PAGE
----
5. Soi Lek expelled Malaysiakini. 26 August 2009
  6. "MCA EGM: Delegates make dramatic decisions (Update 8)". TheStar Online. 10 October 2008. Retrieved 10 October 2009.
  7. "Losers all". New Straits Times. 10 October 2008. Archived from the original on 11 October 2009. Retrieved 10 October 2009.
  8. "Suspended Chua Soi Lek back as member of MCA". AsiaOne. 10 October 2008. Archived from the original on 13 October 2009. Retrieved 10 October 2009.
  9. "Chua's the No.1". New Straits Times/asiaone. 29 March 2010. Archived from the original on 1 April 2010. Retrieved 19 June 2010.
  10. "Dr Chua Soi Lek Pulls Off double Impossible". Bernama. 28 March 2010.
  11. Soi Lek names appointees, urges members to unite mysinchew.com 7 April 2010
  12. "Chua and Lim lock horns in second public debate on party policies - Nation | The Star Online". Archived from the original on 11 July 2012.
  13. "Chua loses on flaccid excuses in rematch". 9 July 2012.
  14. MCA adamant in declining government posts – Soi Lek Archived 29 June 2013 at the Wayback Machine
  15. MCA presidential council meets over party's performance in GE13
  16. Boo Su-Lyn (10 May 2013). "MCA elders call for Soi Lek's head to roll". The Malaysian Insider. Archived from the original on 3 September 2014. Retrieved 30 August 2014.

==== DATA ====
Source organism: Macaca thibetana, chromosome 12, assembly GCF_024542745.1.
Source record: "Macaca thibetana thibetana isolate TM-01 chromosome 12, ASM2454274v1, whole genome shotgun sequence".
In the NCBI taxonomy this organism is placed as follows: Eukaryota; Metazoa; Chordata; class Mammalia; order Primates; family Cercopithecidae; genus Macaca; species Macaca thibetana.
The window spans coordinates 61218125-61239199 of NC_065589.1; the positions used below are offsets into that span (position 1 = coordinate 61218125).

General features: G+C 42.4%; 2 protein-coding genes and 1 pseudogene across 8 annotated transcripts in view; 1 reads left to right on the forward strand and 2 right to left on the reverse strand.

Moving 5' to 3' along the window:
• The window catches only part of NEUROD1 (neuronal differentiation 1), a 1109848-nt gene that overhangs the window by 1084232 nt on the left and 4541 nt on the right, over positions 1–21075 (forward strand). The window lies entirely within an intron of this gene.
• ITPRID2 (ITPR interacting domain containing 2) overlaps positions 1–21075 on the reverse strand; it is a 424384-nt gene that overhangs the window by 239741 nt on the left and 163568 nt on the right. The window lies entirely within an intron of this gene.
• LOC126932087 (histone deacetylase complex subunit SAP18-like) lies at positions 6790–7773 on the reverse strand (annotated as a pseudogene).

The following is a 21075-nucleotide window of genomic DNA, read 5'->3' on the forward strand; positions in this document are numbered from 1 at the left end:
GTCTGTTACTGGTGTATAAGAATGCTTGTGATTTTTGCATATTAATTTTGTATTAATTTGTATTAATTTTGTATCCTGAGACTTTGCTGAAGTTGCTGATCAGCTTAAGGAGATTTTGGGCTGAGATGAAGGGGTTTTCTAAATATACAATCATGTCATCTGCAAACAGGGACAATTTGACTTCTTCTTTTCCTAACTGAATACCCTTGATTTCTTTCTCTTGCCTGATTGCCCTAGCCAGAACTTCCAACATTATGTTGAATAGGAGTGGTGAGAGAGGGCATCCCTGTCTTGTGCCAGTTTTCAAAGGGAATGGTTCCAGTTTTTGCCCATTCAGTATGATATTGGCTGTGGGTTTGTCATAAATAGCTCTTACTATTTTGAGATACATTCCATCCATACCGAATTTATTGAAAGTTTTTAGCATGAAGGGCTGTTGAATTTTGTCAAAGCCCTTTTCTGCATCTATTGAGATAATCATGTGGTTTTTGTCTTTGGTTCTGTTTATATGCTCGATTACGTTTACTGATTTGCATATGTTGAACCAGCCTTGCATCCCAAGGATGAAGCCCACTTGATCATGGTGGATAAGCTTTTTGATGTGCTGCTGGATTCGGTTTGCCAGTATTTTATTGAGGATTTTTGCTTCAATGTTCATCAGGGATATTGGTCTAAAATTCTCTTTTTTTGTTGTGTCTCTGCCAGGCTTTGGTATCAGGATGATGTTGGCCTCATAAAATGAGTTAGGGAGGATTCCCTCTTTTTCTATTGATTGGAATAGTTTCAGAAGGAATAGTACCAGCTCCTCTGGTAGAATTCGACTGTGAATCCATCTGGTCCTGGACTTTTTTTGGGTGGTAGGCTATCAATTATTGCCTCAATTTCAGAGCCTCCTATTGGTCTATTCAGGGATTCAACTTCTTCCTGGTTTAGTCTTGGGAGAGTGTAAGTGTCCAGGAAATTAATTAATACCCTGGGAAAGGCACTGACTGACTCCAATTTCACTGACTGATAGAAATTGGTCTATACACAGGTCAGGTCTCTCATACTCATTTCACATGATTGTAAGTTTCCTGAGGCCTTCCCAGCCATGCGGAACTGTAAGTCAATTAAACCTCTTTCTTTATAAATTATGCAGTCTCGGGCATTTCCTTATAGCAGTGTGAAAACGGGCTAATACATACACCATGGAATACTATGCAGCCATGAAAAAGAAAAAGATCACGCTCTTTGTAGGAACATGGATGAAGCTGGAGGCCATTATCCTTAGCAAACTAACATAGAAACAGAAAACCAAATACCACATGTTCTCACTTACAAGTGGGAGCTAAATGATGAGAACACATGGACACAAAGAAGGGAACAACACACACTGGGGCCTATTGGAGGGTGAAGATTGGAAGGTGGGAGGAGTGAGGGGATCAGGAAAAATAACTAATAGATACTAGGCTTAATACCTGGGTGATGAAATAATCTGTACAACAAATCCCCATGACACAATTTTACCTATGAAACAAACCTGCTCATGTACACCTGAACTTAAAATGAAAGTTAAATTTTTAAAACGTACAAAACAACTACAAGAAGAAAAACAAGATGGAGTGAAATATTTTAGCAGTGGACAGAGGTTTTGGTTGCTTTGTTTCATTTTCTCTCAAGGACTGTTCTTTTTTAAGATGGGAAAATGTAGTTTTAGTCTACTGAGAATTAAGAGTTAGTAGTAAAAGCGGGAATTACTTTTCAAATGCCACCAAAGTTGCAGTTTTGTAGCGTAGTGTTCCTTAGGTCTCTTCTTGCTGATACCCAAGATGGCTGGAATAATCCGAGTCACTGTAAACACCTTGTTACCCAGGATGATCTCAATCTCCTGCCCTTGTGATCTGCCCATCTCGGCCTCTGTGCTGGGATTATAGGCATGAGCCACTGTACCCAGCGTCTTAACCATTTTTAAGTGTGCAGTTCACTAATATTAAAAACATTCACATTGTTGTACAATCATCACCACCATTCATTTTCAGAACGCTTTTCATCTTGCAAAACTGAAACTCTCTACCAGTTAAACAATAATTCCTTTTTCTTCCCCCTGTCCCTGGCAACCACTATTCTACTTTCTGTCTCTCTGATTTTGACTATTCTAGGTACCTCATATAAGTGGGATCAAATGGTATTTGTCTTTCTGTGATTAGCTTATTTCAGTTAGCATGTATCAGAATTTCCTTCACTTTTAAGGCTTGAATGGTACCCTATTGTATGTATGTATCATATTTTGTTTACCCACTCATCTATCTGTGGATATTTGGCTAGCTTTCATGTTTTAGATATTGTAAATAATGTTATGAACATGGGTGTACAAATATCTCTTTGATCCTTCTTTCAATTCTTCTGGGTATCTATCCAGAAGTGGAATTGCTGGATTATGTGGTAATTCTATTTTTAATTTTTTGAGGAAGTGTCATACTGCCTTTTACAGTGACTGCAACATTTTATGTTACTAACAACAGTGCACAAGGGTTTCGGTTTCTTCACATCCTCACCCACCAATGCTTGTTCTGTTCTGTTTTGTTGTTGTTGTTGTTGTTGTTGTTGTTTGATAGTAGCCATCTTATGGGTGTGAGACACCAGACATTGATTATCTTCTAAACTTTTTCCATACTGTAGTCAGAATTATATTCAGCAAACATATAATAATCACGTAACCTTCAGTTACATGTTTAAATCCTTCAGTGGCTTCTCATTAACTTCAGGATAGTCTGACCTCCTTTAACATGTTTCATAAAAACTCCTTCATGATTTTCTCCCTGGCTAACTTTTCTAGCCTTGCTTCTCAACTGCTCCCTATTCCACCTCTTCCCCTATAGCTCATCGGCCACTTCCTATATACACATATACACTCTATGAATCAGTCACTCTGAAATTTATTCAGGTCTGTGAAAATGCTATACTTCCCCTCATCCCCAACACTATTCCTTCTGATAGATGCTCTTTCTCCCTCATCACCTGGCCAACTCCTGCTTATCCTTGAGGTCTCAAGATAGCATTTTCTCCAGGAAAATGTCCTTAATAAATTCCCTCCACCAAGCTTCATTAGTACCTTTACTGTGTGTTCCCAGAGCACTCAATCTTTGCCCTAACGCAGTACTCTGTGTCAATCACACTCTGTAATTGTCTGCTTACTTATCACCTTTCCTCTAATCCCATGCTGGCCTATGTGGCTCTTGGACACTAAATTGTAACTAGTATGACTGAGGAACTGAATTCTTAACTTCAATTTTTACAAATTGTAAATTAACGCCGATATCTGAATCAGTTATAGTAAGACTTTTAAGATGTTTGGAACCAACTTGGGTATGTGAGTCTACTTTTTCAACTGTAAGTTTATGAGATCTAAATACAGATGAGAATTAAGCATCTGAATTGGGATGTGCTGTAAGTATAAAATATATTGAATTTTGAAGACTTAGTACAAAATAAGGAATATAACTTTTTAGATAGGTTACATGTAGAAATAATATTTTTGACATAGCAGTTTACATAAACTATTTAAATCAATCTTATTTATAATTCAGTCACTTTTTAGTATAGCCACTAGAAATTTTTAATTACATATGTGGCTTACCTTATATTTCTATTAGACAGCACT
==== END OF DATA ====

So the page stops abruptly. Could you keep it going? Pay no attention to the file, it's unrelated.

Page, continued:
17. Lester Kong (21 December 2013). "Malaysia's former health minister Liow Tiong Lai is new MCA president". The Straits Times.
  18. Leven Woon (13 December 2013). "How will Chua Soi Lek be remembered?". Free Malaysia Today. Archived from the original on 12 October 2014. Retrieved 30 August 2014.
  19. "Videos killed the political stars". Malaysian Insider. 17 February 2008. Archived from the original on 15 October 2012. Retrieved 17 February 2009.
  20. "I am the one in the sex DVD, says Chua". 1 January 2008. Retrieved 1 January 2008.
  21. "Chua resigns after sex scandal". 2 January 2008. Retrieved 2 January 2008.
  22. "Chua blames downfall on hard work". 4 January 2008. Retrieved 4 January 2008.
  23. "IGP leads King's honours list". The Star. 7 June 2014. Retrieved 1 February 2021.
  24. "Chua gets Datukship in Johor Honours List", New Straits Times, 8 April 1997.
  25. "Sultan of Johor to honour 520 with awards", New Straits Times, 8 April 1999.
  26. "Three ministers head Malacca honours list". The Star. 14 October 2006. Retrieved 7 September 2018.
  27. "Chua receives Sabah state award". The Star. 22 December 2006. Retrieved 7 September 2018.
  28. "Keputusan Pilihan Raya Umum Parlimen/Dewan Undangan Negeri". Election Commission of Malaysia. Retrieved 14 April 2010. Percentage figures based on total turnout, including votes for third parties. Results before 1986 election unavailable.